On appeal from the Division of Workers' Compensation, Department of Labor.
Morton I. Greenberg, O'Brien and Gaynor. The opinion of the court was delivered by Morton I. Greenberg, P.J.A.D.
[201 NJSuper Page 315] This matter comes on before this court on appeal from an order of September 4, 1984 of the Division of Workers' Compensation requiring that respondent Sony Corporation*fn1 pay workers' compensation death benefits of $199 per week for 450 weeks or $89,550 less a credit for payments previously made. The order followed a hearing of July 30, 1984 at which Judge of Compensation William D. Hill held that respondent was not entitled to a credit by reason of a settlement petitioner received in a third-party action. Respondent does not question its basic
liability for compensation benefits and thus the only issue raised here relates to the effect of the settlement of the third-party action.
The facts are not in dispute. Petitioner's decedent while employed by respondent was killed in an automobile accident arising out of and in the course of his employment. As a result respondent's insurance carrier, Great American Insurance Company, voluntarily began paying dependency benefits to his widow, the petitioner. Petitioner instituted a third-party wrongful death and survivorship action against the owner of the other vehicle in the accident, the Township of Voorhees, and its employee, Charles Thomas Jack, who was operating the vehicle. The township and its employee were insured for the claim and defended by Underwriters Adjusting Company, which settled the third-party action for $400,000, divided $395,000 for the wrongful death and $5,000 for the survivorship claim. When the third-party action was settled the parties to it were aware of the ongoing compensation payments. In recognition of them the following provision was included in the release delivered by petitioner as general administratrix and administratrix ad prosequendum:
In the event that Great American Insurance Co., Worker's Compensation carrier for Sony Corporation, attempts to withhold payment of further compensation, or attempts to recover any compensation payments previously made to Marsha Kramer upon the ground that the settlement herein has relieved the compensation carrier from further payments or that said compensation carrier is entitled to reimbursement for the benefits paid, then Underwriters Adjusting Company, on behalf of the Township of Voorhees and Charles Thomas Jack, shall defend any such claim brought by the compensation carrier or it shall institute an appropriate action to compel continued compensation payments; and if the compensation carrier is successful in obtaining reimbursement or in being relieved of further payments of compensation because of the settlement herein, then Underwriters Adjusting Company shall make such compensation payments as would have been made by the compensation carrier.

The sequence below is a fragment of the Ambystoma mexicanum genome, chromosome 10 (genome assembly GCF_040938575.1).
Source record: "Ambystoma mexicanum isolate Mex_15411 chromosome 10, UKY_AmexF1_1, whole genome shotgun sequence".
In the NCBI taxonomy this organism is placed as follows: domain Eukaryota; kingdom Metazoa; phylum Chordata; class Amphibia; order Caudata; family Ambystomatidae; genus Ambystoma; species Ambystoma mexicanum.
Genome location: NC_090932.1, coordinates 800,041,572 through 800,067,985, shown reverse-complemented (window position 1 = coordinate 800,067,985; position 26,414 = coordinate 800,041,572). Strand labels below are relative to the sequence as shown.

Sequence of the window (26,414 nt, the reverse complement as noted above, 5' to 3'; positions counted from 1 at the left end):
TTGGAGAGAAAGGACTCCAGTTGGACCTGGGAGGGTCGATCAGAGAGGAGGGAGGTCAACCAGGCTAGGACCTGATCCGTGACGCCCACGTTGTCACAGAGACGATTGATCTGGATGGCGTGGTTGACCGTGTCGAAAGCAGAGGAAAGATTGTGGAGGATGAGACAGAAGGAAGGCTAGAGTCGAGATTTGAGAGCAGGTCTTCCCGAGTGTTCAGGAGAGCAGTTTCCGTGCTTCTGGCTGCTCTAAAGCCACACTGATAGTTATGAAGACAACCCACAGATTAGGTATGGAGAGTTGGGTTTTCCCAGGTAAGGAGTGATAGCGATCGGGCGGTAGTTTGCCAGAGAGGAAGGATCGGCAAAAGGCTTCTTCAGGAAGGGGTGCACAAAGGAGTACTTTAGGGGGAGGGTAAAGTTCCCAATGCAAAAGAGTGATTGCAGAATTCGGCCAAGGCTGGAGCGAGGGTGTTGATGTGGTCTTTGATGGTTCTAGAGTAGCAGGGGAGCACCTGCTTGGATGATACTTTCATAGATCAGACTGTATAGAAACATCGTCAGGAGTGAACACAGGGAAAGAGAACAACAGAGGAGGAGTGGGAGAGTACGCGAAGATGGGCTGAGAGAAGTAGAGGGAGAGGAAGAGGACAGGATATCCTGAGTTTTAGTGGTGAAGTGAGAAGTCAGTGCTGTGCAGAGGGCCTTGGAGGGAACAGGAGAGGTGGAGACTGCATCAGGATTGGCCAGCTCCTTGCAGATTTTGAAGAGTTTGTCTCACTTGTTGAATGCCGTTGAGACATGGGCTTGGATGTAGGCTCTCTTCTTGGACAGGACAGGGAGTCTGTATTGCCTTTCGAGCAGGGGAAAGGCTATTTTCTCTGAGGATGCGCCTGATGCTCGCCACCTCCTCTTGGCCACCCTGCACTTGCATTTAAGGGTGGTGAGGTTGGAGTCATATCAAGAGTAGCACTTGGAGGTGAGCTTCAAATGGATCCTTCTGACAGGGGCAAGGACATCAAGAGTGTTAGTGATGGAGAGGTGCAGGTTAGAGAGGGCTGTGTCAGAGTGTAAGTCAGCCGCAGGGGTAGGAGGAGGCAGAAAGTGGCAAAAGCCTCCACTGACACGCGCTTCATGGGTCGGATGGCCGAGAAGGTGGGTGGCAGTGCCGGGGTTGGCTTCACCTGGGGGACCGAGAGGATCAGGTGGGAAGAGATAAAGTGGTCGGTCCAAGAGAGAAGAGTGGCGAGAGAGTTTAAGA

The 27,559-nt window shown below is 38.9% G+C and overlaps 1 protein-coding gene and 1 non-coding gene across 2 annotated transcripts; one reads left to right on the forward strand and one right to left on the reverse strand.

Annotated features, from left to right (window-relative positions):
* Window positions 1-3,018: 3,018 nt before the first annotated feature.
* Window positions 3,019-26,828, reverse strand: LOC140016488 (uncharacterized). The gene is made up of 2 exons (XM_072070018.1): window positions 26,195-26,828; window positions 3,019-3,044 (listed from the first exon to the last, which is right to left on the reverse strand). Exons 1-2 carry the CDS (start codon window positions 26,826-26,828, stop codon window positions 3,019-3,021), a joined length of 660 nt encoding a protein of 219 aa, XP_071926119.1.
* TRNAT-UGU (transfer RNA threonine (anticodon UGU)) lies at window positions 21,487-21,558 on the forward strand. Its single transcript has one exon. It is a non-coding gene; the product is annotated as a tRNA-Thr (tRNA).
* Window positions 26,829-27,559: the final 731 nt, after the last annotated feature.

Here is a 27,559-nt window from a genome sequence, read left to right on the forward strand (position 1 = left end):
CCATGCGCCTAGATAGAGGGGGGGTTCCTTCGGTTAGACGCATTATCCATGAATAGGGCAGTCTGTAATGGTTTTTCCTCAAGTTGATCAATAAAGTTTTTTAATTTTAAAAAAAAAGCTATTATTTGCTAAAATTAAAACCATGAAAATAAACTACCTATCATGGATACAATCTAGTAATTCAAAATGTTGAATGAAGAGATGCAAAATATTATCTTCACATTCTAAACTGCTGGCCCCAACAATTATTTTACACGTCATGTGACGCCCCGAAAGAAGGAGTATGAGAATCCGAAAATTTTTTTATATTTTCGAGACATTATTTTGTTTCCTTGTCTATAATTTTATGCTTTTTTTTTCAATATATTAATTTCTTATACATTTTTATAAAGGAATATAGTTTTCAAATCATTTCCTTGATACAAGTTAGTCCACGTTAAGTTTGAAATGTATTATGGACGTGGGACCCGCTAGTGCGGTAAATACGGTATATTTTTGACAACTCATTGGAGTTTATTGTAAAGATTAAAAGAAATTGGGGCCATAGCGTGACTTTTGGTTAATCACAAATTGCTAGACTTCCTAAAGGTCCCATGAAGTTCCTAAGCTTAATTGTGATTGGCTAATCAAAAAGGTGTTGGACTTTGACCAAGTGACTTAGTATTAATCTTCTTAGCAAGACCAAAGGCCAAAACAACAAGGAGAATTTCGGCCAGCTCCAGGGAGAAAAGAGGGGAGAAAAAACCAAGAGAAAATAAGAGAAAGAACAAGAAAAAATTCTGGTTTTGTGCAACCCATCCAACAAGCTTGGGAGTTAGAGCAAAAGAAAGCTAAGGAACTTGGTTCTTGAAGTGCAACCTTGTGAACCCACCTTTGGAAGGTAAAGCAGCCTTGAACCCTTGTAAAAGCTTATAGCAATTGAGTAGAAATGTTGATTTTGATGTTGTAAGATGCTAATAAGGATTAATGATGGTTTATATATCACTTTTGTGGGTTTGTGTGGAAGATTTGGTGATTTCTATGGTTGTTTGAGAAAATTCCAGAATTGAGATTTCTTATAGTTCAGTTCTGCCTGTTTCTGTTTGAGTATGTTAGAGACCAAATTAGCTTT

If the Worker's Compensation carrier discontinues payments to the Releasor because of the settlement herein, written notice shall be given to Underwriters Adjusting Company who shall make such payments as the compensation carrier would have made and the Releasor shall and does hereby assign her right of
recovery from the Worker's Compensation carrier to Underwriters Adjusting Company to the extent of payments so made.
Following the third-party settlement respondent discontinued paying compensation to petitioner. Consequently Underwriters filed a motion in the Division of Workers' Compensation seeking an order compelling respondent to continue making the dependency claim benefits. This motion was considered on July 30, 1984. At that time Judge Hill in an oral opinion held that it was the policy of the New Jersey Torts Claims Act, N.J.S.A. 59:1-1 et seq., to relieve the municipality of the burden of the loss from claims and this end would be furthered by precluding respondent from bringing a subrogation claim for its compensation payments. It thus followed that respondent's liability for compensation payments was not discharged. In the judge's view the fact that the third-party settlement was paid by an insurance carrier rather than the defendants themselves would not matter. The order of September 4, 1984 and this appeal followed.
We are required on this appeal to harmonize N.J.S.A. 34:15-40, a provision of the workers' compensation act, and N.J.S.A. 59:9-2(e), a provision of the tort claims act. Each of these sections seeks to shift the burden of loss compensable under the liability plan established in the respective acts to other parties. N.J.S.A. 34:15-40 provides that a third party shall not be relieved of liability to an injured employee or his dependents because the employee or his dependents have a right to compensation under the workers' compensation act. However, subject to provisions for division of the expenses of the third-party action, the employer or its insurance carrier is to obtain the benefit of the third-party recovery to the extent that it has paid or is liable for compensation payments. See Rivera v. Metropolitan Maintenance Co., 197 N.J. Super. 629, 636 (App.Div.1984). Thus a loss which would in the absence of a liability claim be allocated to an employer is shifted to a third party.
N.J.S.A. 59:9-2(e) provides as follows: